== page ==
Their arms stuck out perpendicular to the body. The elbows disappeared. The breasts reduced. The legs became elongated. The feet became reduced or stylized to almost nothing. The head became smaller. The end result is unequivocally what anyone would recognize as a crucifix.

These figurines seem to disappear around 5000 years ago. Is it a coincidence that they do so at a time when human society becomes more sedentary? When agriculture and (more importantly) writing begin to develop? Would that lessen the need for totemic objects? I don’t know, but the figurines seem to disappear. And yet, if I were able to show you a photographic sequence of these Venus figurines over time, I believe that you would see immediately that they do not disappear at all. What happens is that they are assimilated into the next pan-Eurasian totem, namely the Crucifix. Christians should not be offended by what I’m saying. We know very well that some of the most important and sacred aspects of previous religions in recent prehistory, the so-called pagan ones, were assimilated by the new. The holly, ivy, rabbits, harvest festivals, round churches, all date from pre-Christian times. They are no threat to present day believers. But if I am right then these Venus Figurines, already the most potent and longest-lasting totems in all of human history to date, for me, are all the more powerful – in that they stem, one way or another, from something to do with the processes of Nature and birth and survival, rather than any dogma.

GB You’ve chosen something so far away from the world of opera and music that you work in.

SK Well, yes it self evidently is. However, I have had the great privilege of a long immersion in the art form in which I live. One thing that has become abundantly clear is that music is no different to all other art forms in respect of the fact that it is often born out of a need to express the tectonic frustrations and celebrations of the human condition. The fact that it is so stylized is irrelevant. The messages and discussions in all theatre and opera pertain to ALL human life. So in that sense my Venus figurine is not so very far away from literature and art and music.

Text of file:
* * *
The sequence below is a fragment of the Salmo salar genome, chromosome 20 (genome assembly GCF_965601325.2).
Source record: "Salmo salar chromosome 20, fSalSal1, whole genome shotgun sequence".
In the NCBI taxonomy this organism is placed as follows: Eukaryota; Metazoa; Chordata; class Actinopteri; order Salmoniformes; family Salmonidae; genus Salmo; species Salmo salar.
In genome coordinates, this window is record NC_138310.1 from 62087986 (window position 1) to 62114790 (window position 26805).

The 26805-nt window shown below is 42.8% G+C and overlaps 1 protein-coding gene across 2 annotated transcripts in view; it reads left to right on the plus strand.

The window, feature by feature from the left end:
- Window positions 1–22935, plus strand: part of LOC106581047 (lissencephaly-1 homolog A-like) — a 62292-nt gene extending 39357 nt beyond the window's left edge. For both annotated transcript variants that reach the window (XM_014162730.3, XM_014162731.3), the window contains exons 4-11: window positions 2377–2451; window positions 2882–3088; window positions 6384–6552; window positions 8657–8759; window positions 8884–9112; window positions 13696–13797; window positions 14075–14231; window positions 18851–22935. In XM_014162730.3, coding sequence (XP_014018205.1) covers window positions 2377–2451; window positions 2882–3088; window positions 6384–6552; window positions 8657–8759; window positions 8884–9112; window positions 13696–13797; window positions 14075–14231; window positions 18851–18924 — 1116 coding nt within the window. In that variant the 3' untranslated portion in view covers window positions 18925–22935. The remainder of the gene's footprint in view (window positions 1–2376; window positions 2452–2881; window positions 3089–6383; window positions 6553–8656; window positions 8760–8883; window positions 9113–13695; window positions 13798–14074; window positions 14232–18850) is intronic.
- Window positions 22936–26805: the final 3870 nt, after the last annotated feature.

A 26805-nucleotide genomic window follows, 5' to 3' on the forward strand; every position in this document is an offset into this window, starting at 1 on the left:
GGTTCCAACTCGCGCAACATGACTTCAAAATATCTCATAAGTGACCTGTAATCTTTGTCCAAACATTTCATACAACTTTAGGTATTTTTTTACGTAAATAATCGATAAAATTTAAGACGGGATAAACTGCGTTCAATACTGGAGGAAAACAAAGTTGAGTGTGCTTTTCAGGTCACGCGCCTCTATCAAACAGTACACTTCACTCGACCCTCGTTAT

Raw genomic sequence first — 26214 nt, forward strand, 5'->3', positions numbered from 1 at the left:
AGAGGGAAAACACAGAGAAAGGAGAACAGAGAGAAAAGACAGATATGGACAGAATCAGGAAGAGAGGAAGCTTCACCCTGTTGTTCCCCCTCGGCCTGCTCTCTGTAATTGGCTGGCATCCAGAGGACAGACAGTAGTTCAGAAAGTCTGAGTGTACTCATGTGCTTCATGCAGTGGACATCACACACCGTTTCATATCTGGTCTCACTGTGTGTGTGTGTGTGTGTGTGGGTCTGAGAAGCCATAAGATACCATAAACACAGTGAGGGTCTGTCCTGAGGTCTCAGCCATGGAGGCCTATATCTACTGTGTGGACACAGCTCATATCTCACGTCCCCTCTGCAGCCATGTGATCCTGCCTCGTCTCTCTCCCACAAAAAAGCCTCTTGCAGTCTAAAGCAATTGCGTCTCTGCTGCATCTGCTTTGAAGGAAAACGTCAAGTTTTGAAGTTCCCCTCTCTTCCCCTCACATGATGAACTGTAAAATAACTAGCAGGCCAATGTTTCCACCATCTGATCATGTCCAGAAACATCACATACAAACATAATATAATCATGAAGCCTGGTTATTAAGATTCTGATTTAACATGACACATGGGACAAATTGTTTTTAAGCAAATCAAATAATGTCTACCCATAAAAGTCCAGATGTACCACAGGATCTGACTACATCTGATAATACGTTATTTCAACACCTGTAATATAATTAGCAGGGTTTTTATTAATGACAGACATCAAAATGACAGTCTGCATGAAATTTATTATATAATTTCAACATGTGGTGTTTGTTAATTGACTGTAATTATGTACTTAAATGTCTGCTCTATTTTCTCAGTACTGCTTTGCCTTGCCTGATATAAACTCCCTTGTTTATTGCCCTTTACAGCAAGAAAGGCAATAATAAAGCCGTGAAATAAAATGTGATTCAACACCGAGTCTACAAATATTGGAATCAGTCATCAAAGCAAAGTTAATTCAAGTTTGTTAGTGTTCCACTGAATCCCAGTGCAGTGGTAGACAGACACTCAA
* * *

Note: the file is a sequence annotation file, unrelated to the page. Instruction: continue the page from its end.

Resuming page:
GB Does the beauty of the music that you live with stay fresh for you?

SK Yes it does, because for me, music is a mirror to real life. Oblique it may be, but no less relevant for that.

GB What makes something worthy of the word Beauty to you?

SK Lovely question. Consider Goya’s ‘unfortunates’. Those in society who slipped through the cracks and ended up as beggars or in mad-houses. They are as beautiful to regard as any beauty depicted by Velasquez. Or the cursing of love shrieked by Alberich in Wagner’s Ring cycle. Would it be any more beautiful if sung with a most wonderful tone? No! The very ugliness of that is its very power. The unimaginable destruction of a supernova exploding from a distance is mere art. I dare say from closer it would be something else? The down-bow of a cello wood-on-string at the beginning of some Razumovsky string quartet – the roughness of that sound is beautiful in that context.

My point? That beauty is context. Everything is beautiful if examined carefully enough. Most people would probably agree that capturing something mundane and considered of no worth, such as the cigarette stub on the ground in front of me now would be a thing of wondrous beauty if captured and represented in a painting or photograph by great Master. And yet is it still beautiful to contemplate just as it is? Maybe? Close up? Under a microscope? Juxtaposed with a ruby ring? Who knows? Not me. Beauty is still all in the eye of the beholder. All good clean fun to contemplate.